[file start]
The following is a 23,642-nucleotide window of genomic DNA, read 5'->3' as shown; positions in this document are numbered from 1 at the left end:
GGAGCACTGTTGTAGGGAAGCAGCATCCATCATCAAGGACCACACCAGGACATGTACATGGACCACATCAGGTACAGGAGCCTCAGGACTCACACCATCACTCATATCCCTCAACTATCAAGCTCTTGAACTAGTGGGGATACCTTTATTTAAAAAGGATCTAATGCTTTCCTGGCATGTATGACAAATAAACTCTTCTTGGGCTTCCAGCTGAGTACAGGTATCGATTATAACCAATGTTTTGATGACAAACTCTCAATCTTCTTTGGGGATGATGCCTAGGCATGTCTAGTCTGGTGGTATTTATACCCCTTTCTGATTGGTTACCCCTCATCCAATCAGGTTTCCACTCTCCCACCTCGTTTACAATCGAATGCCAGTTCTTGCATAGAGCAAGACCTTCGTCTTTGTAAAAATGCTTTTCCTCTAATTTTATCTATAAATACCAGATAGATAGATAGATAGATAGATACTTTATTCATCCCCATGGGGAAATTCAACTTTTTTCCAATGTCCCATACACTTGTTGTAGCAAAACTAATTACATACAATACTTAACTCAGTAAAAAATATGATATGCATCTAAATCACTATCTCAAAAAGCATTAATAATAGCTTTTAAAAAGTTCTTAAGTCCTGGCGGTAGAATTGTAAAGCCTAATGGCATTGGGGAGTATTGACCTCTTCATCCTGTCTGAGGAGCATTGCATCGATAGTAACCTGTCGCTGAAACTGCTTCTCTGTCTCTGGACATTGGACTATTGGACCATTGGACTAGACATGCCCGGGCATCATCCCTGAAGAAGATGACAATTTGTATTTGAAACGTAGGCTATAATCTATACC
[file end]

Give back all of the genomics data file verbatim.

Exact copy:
The following is a 23,642-nucleotide window of genomic DNA, read 5'->3' as shown; positions in this document are numbered from 1 at the left end:
GGAGCACTGTTGTAGGGAAGCAGCATCCATCATCAAGGACCACACCAGGACATGTACATGGACCACATCAGGTACAGGAGCCTCAGGACTCACACCATCACTCATATCCCTCAACTATCAAGCTCTTGAACTAGTGGGGATACCTTTATTTAAAAAGGATCTAATGCTTTCCTGGCATGTATGACAAATAAACTCTTCTTGGGCTTCCAGCTGAGTACAGGTATCGATTATAACCAATGTTTTGATGACAAACTCTCAATCTTCTTTGGGGATGATGCCTAGGCATGTCTAGTCTGGTGGTATTTATACCCCTTTCTGATTGGTTACCCCTCATCCAATCAGGTTTCCACTCTCCCACCTCGTTTACAATCGAATGCCAGTTCTTGCATAGAGCAAGACCTTCGTCTTTGTAAAAATGCTTTTCCTCTAATTTTATCTATAAATACCAGATAGATAGATAGATAGATAGATACTTTATTCATCCCCATGGGGAAATTCAACTTTTTTCCAATGTCCCATACACTTGTTGTAGCAAAACTAATTACATACAATACTTAACTCAGTAAAAAATATGATATGCATCTAAATCACTATCTCAAAAAGCATTAATAATAGCTTTTAAAAAGTTCTTAAGTCCTGGCGGTAGAATTGTAAAGCCTAATGGCATTGGGGAGTATTGACCTCTTCATCCTGTCTGAGGAGCATTGCATCGATAGTAACCTGTCGCTGAAACTGCTTCTCTGTCTCTGGACATTGGACTATTGGACCATTGGACTAGACATGCCCGGGCATCATCCCTGAAGAAGATGACAATTTGTATTTGAAACGTAGGCTATAATCTATACC